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Financialization and Government Borrowing Capacity in Emerging Markets
International Political Economy Series
Hardie investigates the link between the financialization - defined as the ability to trade risk - and the capacity of emerging market governments to borrow from private markets. He considers the government bond markets in Brazil, Lebanon and Turkey and includes interviews with 126 financial market actors.
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What Reviewers Are Saying
'Why are some governments able to borrow more than others? Iain Hardie highlights the importance of the structure of, and agents within, government bond markets. Contrary to conventional wisdom, he shows how 'financialized' government bond markets undermine governments' borrowing capacity in important ways. This convincing argument deserves to be read not just by all scholars of finance but also policymakers seeking greater autonomy from the discipline of financial markets.' - Eric Helleiner, University of Waterloo, Canada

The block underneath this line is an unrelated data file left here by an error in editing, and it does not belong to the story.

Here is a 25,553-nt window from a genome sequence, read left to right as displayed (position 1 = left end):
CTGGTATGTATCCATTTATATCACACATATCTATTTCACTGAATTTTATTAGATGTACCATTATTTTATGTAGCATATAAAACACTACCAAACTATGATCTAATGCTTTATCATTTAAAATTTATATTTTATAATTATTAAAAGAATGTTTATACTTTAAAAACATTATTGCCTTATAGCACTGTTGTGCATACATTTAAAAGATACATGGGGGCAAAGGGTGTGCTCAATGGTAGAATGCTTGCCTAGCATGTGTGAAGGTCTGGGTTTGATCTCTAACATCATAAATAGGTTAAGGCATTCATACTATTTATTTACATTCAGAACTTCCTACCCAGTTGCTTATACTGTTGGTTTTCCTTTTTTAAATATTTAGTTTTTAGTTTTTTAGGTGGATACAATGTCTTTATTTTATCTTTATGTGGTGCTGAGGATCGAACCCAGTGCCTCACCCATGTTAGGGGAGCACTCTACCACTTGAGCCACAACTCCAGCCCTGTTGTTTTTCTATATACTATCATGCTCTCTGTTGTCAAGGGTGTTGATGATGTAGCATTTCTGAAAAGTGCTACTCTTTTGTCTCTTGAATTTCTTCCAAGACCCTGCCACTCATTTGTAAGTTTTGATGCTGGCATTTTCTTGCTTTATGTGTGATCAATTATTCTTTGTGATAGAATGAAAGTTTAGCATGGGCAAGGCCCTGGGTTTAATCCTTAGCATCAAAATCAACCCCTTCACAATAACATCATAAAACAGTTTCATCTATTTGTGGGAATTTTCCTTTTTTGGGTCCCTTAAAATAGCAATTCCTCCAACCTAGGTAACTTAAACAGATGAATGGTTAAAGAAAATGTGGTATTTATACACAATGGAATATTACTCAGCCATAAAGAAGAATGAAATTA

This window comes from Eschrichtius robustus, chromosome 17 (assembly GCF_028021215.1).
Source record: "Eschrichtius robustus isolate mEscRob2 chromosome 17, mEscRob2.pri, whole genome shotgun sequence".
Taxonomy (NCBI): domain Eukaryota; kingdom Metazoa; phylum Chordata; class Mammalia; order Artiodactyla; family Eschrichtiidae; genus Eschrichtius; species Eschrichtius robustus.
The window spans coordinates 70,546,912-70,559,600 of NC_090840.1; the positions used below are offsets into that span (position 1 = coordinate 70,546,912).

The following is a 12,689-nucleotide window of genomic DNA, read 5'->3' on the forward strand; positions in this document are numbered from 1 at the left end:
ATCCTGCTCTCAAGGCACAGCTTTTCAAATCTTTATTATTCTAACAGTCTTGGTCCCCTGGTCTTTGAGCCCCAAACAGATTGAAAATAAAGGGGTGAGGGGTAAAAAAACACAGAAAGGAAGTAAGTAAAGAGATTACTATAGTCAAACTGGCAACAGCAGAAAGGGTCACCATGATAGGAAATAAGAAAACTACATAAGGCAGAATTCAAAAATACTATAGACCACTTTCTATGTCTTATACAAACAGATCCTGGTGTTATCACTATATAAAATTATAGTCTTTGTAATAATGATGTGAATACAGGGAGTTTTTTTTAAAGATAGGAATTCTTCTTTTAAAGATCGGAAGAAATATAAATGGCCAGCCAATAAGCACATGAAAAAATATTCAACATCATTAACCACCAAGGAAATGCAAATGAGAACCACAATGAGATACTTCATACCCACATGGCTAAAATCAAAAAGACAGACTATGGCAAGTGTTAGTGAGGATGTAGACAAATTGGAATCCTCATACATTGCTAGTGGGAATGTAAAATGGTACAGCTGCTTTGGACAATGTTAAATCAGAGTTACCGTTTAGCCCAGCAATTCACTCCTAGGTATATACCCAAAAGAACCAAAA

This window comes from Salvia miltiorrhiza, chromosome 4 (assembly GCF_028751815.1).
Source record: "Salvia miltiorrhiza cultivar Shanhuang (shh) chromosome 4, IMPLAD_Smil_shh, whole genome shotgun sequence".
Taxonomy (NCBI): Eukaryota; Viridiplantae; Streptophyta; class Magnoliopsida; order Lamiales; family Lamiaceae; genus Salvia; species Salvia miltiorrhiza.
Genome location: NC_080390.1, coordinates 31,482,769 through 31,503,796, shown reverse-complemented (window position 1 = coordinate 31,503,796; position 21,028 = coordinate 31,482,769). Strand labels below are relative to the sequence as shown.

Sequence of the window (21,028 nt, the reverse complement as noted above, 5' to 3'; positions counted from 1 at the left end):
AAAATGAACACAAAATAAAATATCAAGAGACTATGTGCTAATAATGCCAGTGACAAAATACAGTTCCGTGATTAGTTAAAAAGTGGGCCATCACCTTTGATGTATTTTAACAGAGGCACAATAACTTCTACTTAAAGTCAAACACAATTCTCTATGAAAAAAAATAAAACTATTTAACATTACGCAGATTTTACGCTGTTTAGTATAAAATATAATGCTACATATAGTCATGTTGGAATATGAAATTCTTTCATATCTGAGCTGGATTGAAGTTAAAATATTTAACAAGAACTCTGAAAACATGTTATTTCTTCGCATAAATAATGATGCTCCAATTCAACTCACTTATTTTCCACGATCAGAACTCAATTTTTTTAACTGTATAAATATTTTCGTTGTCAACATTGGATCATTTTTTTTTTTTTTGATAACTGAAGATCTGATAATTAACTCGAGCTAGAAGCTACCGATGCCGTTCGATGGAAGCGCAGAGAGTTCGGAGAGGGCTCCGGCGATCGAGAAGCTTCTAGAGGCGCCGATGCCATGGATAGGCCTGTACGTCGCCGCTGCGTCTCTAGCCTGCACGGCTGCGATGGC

'The Global Financial Crisis has once again brought to the fore the question of what constraints financial markets place on governments' capacity to borrow. In this meticulously researched book, Hardie shows that, contrary to conventional wisdom, it is domestic investors who are often the dominant players in the financial markets of developing economies.' - John Ravenhill, Australian National University, Australia
'Who holds the reins on governments' borrowing capacity? Hardie demonstrates that it is the composition of domestic investors, and how engaged they are with international markets, that matters. Hardie's book comes with a warning to emerging market countries: financialization costs you autonomy. This brilliant study is a must read for all scholars of the international political economy.' - Leonard Seabrooke, Copenhagen Business School, Denmark and University of Warwick